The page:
Reflection on Mining the Connections Forum, Tatamagouche NS, November 2008
By Tara Hurford (Tara was part of the KAIROS presence at the Forum; these are her views.)
Because of a bursary I received from KAIROS at the end of November 2008, I had the opportunity to attend a Mining Forum in Tatamagouche, hosted by the United Church of Canada. Being active in Development and Peace for the past three years, whose central campaign has been on mining in the Global South, meant that I had a bit of a background on some of the human rights and environmental issues surrounding this controversial issue.
I quickly discovered that I had a heck of a lot more to learn though. Not only was I made aware of the unending justice issues surrounding mining, but also what mining means from a more spiritual perspective. One of the speakers spoke about mining as being a sacred process — a sacrifice.
One thing that increasingly became clear over the course of the two days, was that there is no environmentally sound way to do mining; it always involves destruction to a degree. However, we need much of the materials that mining produces. Viewing mining as a sacred process, as the earth itself is sacred, seems a very apt conceptualization of the whole process. If this were the case, then mining should always be done with the utmost care and respect for the environment and the surrounding communities.
In view of this, I was absolutely shocked and appalled at how little legislation there is in Canada regarding mining, and how little protection there is for the environment and surrounding communities. What was most distressing to me was learning about how the indigenous people of Canada, the First Peoples, are suffering from mining. Jim Harding, author and activist from the University of Regina, spoke about uranium mining and the global nuclear system. But even aside from that, he told us how there are indigenous communities who cannot even fish or hunt anymore, a method of subsistence, because of the radioactivity of the refuse of uranium mining. Caribou are full of tumors and the fish are simply extinct in the surrounding rivers.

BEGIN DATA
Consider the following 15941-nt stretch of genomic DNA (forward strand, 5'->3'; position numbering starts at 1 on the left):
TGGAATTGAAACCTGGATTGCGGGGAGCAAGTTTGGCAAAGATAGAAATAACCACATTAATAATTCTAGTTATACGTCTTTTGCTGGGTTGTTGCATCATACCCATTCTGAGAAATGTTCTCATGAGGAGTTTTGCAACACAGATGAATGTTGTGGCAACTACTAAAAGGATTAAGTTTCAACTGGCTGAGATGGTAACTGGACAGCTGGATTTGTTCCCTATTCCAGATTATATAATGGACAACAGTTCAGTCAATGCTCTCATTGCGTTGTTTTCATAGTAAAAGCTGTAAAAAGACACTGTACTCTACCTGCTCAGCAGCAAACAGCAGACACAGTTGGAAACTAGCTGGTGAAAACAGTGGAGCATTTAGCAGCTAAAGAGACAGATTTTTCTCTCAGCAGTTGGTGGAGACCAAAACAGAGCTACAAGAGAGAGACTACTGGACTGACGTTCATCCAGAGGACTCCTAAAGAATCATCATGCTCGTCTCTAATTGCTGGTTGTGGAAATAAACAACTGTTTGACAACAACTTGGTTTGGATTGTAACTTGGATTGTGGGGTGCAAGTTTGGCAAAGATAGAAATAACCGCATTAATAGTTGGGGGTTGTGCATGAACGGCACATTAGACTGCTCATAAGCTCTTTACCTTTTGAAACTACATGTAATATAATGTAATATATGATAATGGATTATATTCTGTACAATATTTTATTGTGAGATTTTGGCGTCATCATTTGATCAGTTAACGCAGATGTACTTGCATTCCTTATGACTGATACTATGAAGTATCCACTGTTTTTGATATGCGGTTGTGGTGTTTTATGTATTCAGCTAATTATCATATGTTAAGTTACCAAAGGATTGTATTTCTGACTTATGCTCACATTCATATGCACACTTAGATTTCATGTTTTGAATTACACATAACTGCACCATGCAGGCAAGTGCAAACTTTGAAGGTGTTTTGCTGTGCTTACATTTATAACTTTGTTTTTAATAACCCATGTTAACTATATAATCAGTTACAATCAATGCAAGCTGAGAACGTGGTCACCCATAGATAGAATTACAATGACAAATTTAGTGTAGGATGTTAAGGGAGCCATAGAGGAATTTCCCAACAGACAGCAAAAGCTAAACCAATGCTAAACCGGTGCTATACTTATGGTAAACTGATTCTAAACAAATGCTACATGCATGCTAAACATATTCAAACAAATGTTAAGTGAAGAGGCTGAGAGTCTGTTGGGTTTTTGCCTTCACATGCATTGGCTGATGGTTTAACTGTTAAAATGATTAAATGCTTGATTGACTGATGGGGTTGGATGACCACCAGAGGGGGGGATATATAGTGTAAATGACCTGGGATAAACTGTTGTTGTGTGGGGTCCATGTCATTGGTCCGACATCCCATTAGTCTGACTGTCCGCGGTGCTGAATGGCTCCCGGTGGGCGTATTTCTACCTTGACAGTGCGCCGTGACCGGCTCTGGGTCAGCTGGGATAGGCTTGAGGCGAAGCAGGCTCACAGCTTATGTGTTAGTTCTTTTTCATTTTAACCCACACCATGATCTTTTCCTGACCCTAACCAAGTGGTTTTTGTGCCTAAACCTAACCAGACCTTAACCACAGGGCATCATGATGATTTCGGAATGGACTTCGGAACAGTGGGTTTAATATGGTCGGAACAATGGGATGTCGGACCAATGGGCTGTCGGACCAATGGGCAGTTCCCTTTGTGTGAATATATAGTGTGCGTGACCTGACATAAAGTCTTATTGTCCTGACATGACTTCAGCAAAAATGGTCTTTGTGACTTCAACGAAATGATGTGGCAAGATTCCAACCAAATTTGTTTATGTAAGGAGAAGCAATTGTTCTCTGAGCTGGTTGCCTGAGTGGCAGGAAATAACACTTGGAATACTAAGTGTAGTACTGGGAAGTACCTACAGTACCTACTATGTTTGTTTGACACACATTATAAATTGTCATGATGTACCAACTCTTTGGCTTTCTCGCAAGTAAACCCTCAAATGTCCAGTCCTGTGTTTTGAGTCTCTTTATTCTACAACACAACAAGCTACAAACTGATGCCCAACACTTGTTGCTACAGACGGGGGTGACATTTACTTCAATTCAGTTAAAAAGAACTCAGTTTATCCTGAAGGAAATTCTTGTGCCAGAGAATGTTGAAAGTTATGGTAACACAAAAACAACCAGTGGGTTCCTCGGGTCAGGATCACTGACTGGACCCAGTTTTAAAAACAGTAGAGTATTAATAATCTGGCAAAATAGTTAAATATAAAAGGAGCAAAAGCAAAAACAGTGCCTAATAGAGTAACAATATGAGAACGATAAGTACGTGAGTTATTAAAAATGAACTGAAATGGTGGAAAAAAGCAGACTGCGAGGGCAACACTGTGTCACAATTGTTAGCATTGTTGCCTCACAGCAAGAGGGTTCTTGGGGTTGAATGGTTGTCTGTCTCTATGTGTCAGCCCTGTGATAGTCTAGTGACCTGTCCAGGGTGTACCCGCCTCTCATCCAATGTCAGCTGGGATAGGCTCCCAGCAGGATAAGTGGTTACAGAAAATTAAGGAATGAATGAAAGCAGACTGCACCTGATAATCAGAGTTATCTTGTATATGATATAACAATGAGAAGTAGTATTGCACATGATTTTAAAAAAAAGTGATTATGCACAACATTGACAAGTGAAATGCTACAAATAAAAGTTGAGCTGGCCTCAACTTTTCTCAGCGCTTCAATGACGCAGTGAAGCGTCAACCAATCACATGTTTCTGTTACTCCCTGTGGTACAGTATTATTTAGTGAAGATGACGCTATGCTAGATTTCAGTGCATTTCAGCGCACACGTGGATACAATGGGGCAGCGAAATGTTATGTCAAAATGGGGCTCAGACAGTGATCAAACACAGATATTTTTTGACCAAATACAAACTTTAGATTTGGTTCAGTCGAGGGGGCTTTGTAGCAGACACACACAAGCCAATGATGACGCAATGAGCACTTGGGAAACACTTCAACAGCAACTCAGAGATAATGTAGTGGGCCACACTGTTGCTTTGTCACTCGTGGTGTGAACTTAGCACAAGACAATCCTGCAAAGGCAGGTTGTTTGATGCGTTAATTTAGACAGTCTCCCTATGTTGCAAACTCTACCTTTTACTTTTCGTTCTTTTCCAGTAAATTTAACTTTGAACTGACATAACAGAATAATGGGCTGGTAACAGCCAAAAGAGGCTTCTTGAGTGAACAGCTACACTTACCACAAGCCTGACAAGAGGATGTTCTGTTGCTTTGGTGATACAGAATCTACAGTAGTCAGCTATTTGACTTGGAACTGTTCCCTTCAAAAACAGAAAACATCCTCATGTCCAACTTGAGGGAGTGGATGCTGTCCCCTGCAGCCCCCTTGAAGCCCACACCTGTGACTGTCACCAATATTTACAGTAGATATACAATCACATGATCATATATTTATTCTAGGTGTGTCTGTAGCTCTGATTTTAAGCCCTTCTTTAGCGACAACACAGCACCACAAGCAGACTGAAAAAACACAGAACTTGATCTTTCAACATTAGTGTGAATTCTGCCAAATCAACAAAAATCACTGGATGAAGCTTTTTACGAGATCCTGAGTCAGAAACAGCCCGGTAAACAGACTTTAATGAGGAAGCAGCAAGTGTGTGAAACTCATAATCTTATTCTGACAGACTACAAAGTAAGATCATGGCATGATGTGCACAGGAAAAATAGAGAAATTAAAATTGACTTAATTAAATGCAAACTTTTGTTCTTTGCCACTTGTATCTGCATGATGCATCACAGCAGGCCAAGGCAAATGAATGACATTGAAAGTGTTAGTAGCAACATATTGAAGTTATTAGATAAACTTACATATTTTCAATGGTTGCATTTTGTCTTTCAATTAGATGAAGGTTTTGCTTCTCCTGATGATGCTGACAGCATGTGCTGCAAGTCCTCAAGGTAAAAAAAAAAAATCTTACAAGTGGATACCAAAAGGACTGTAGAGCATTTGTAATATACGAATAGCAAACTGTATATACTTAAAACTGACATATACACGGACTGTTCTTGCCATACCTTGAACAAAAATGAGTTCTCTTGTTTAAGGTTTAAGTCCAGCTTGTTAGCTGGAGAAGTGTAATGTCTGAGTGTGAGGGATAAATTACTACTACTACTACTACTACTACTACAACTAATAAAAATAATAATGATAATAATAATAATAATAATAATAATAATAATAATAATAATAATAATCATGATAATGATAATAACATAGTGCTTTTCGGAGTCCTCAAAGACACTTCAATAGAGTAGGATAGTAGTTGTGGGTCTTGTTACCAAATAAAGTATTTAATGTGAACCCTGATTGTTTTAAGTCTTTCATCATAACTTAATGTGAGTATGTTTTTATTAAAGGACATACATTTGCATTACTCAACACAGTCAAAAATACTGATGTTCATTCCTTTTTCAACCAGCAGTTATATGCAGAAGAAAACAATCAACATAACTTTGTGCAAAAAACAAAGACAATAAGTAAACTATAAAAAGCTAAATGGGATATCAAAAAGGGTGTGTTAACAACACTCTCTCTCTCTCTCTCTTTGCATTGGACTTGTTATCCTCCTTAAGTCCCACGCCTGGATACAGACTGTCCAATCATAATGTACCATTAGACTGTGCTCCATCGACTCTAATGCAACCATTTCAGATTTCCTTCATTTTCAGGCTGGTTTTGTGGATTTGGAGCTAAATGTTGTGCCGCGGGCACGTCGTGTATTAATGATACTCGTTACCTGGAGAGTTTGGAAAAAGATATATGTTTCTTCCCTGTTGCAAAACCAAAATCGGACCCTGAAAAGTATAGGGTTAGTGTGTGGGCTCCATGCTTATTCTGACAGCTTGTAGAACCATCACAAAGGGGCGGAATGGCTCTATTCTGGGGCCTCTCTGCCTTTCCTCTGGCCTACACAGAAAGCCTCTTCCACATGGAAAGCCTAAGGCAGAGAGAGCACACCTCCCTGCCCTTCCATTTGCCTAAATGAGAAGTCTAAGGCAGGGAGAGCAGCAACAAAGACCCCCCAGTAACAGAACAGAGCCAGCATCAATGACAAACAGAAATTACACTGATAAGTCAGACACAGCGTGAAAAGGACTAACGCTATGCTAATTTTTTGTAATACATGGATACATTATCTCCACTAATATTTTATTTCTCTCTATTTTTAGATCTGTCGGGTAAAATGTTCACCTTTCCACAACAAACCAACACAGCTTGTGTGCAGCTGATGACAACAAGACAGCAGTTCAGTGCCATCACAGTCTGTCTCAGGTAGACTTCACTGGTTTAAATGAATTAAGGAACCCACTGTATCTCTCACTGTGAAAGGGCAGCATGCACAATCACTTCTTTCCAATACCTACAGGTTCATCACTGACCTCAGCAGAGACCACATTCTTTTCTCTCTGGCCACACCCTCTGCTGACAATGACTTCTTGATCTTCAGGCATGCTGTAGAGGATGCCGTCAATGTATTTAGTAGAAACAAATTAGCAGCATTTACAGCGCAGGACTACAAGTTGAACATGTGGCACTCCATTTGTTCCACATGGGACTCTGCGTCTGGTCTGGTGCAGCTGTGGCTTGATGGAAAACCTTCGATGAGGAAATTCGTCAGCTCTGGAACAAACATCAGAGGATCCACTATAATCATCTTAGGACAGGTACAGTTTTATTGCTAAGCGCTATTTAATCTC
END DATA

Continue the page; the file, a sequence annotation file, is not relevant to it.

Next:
Equally distressing, as Harding pointed out, is that uranium mining is often done under the guise of providing an alternative nuclear energy system to the carbon-based model we have today. This is apparently a mask to cover the use of uranium in nuclear weapons production, which Canada feeds with uranium from the Western provinces of Saskatchewan and Manitoba. Right now the governments of Nova Scotia and New Brunswick are looking into lifting their moratoriums on uranium exploration to be more ‘progressive’ — whatever that means.
At the mining forum I also learned of the free trade agreement that Harper recently signed with Colombia, which also has sobering repercussions for global justice. Currently a good portion of New Brunswick’s and Nova Scotia’s power comes from coal mined in a massive open pit mine in Colombia, Cerrejon. Colombia has one of the worst records in the world for union activist deaths, and yet the workers of the Cerrejon mine are taking on a huge American multinational company and demanding justice for themselves and the surrounding community, which has had its land appropriated and poisoned by mining operations.
The free trade agreement will only intensify the injustice done to these peoples. I had the opportunity to meet with one of these brave men at the mining forum — Jesus Brochero — and he urged us to take action here in Canada to stop the ratification of this bill and to call our power companies to account. His presence was inspiring, and I have done what I could to raise awareness about this issue to press for change.
On a more personal note, it was inspiring to see one of the presenters speak about Digby Neck, and the activism that stopped a quarry from opening up very near to my home town. As a hopefully budding social justice activist, it gave me pride that people from my area were able to press for change in a positive way.
Finally, there was a young man at the Mining Forum from the States. He is involved in activism regarding the process of “mountain-top removal” mining and screened a movie made by Christian activists regarding this atrocity. One of the people in the film remarked that the first word that came to mind when flying over the mountain under destruction was “rape.” Indeed, some mining practises do exactly this to our sacred Mother Earth and communities that have been there for centuries. The movie also contained beautiful footage of these Christian activists singing on top of the mountain that is being destroyed.
I was very blessed and inspired by this group of Christians to continue working for justice, as it is so very much a part of our Faith.